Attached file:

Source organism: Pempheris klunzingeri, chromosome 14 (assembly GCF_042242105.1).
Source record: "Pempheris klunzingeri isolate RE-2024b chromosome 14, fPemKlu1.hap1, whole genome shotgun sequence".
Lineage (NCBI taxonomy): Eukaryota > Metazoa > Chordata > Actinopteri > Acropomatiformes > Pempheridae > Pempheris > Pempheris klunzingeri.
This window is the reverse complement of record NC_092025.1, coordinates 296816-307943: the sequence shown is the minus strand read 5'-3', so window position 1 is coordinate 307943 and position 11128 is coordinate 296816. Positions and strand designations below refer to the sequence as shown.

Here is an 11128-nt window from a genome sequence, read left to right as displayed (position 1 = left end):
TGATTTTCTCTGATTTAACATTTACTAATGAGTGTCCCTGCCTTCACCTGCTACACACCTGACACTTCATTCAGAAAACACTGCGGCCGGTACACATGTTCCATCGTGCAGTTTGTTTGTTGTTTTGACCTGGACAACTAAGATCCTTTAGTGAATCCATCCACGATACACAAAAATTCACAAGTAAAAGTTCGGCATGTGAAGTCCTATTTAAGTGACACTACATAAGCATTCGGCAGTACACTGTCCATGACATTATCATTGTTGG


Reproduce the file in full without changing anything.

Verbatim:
Source organism: Pempheris klunzingeri, chromosome 14 (assembly GCF_042242105.1).
Source record: "Pempheris klunzingeri isolate RE-2024b chromosome 14, fPemKlu1.hap1, whole genome shotgun sequence".
Lineage (NCBI taxonomy): Eukaryota > Metazoa > Chordata > Actinopteri > Acropomatiformes > Pempheridae > Pempheris > Pempheris klunzingeri.
This window is the reverse complement of record NC_092025.1, coordinates 296816-307943: the sequence shown is the minus strand read 5'-3', so window position 1 is coordinate 307943 and position 11128 is coordinate 296816. Positions and strand designations below refer to the sequence as shown.

Here is an 11128-nt window from a genome sequence, read left to right as displayed (position 1 = left end):
TGATTTTCTCTGATTTAACATTTACTAATGAGTGTCCCTGCCTTCACCTGCTACACACCTGACACTTCATTCAGAAAACACTGCGGCCGGTACACATGTTCCATCGTGCAGTTTGTTTGTTGTTTTGACCTGGACAACTAAGATCCTTTAGTGAATCCATCCACGATACACAAAAATTCACAAGTAAAAGTTCGGCATGTGAAGTCCTATTTAAGTGACACTACATAAGCATTCGGCAGTACACTGTCCATGACATTATCATTGTTGG